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News Briefs, part 2

Navy Chief Challenges Tailhook Inquiry Findings

The Washington Post

Fighting to save his reputation and his job, Chief of Naval Operations Frank B. Kelso II yesterday released documents challenging last week's finding by a military court that he witnessed lewd conduct at the 1991 Tailhook convention and then lied about his knowledge of the misconduct.

The documents include a Feb. 11 memorandum from the Pentagon's senior Tailhook investigator to Defense Secretary William J. Perry supporting Kelso's claim that he did not see any inappropriate behavior while attending the gathering of naval aviators at the Las Vegas Hilton.

"During our investigation we were unable to find any credible evidence that Admiral Kelso had specific knowledge of the improper incidents and events that took place," said the memo from Deputy Inspector General Derek J. Vander Schaaf.

At Kelso's request, Navy officials released the statements in a detailed rebuttal to last Tuesday's finding by a military judge that Kelso had witnessed leg shaving contests and other misconduct at the convention. The judge, Navy Captain William Vest, cited Kelso's knowledge of the misconduct in dismissing charges against the last three Navy officers to face courts martial in the scandal.

Navy Secretary John Dalton is currently considering whether to fire Kelso as a result of Vest's report. But Navy officials said Dalton was troubled by "factual errors" in the judge's finding.

Jewish Agency Official Charged with Fraud

The Washington Post

Simcha Dinitz, chairman of the quasi-governmental Jewish Agency and an ambassador to Washington in the 1970s, was charged yesterday with serious fraud and breach of trust involving personal use of agency credit cards.

Dinitz announced he is taking a paid leave of absence to fight the charges and said he is innocent.

The indictment, following a long police investigation, charged that, during visits abroad, Dinitz, 64, made personal purchases at stores such as Macy's and Bloomingdale's using an American Express card issued by the agency, and also misused a credit card from the clothing retailer Syms.

In Israeli news media reports over the last year, Dinitz has been depicted as a high-flying executive who ignored warnings that he was violating agency rules and who had expensive tastes while on agency business, including once insisting on a chauffeured car to take him 200 yards between terminals at a New York airport.

Mendel Kaplan, chairman of the agency board of governors, said the police investigation over the last year had not affected the agency's finances. But others have said that the scandal surrounding Dinitz reflected poorly on an organization that is dependent on donations from Jews abroad.

Trial of Accused Florida Serial Killer Set to Begin

Los Angeles Times

The gruesome serial killings of five college students -- crimes that shocked the nation and terrorized a north Florida town three and half years ago -- will be revisited beginning Tuesday as the murder trial of a rangy Louisiana drifter opens in a Gainesville courtroom.

Danny Harold Rolling, 39, is charged with five counts of murder in the stabbing and mutilation deaths that took place over three days at the beginning of the 1990 fall term at the University of Florida.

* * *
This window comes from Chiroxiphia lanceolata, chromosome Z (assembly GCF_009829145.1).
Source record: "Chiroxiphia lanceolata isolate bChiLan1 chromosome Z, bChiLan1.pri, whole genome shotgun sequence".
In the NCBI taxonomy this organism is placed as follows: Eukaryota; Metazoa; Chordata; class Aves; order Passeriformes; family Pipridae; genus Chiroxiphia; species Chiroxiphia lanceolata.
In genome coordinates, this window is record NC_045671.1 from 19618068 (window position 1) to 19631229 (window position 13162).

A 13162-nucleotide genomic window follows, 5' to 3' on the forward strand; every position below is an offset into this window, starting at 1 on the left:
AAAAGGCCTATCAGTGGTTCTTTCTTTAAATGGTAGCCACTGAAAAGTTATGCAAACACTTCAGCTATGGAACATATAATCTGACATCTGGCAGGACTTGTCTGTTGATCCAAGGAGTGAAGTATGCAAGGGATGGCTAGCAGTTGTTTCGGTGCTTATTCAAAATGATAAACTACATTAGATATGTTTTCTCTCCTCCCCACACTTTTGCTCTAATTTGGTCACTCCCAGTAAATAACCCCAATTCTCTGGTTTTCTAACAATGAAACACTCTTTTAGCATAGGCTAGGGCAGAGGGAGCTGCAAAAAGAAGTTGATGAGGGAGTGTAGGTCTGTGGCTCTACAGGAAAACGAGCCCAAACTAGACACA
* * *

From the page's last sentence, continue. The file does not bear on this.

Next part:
The crime scenes -- the apartments where the victims lived -- were so horrific that the prosecutor has moved to keep police photos of the bodies sealed. "I don't think the loved ones should ever have to see these photos," said the chief prosecutor, state attorney Rod Smith.

Rolling, the son of a retired police officer, already is serving a life prison sentence after pleading guilty in 1991 to a grocery store robbery and being sentenced as a career criminal. He has previous robbery convictions and has been linked to several other crimes, including a triple murder in Shreveport, La., and shooting his father in the face.

If Rolling is convicted of the Gainesville slayings, the state will ask that he be executed.

Clinton Pledges Increase In Aid to Pakistan

The Washington Post

President Clinton, praising Kazakhstan's economic reforms and its decision to give up its nuclear weapons, yesterday pledged to increase U.S. aid to the former Soviet republic by several hundred million dollars.

Clinton, at a press conference with Kazakhstan President Nursultan Nazarbayev, used the pledge of the increased economic aid and U.S. technical assistance to promote another U.S. goal: persuading the republic to continue piping its oil through Russia rather than Iran.

The White House welcome and promise of greater U.S. aid resulted from Kazakhstan's decision in December to ratify the nuclear Non-Proliferation Treaty and move forward on its pledge to destroy the SS-18 long-range nuclear missiles left on its soil after the breakup of the Soviet Union.

Among the aid pledged to Nazarbayev is $85 million this year and next to dismantle and destroy the nuclear weapons. In addition, economic aid will go from $91 million in 1993 to $311 million in 1994.

"We believe we have established the basis for a long-term partnership of immense strategic importance and economic potential for the United States," Clinton said at the press conference. He and other administration officials referred to Kazakhstan as far ahead of other former Soviet republics in establishing a market economy and noted Kazakhstan's strategic importance both because of its location straddling Europe and Asia and its valuable natural resources.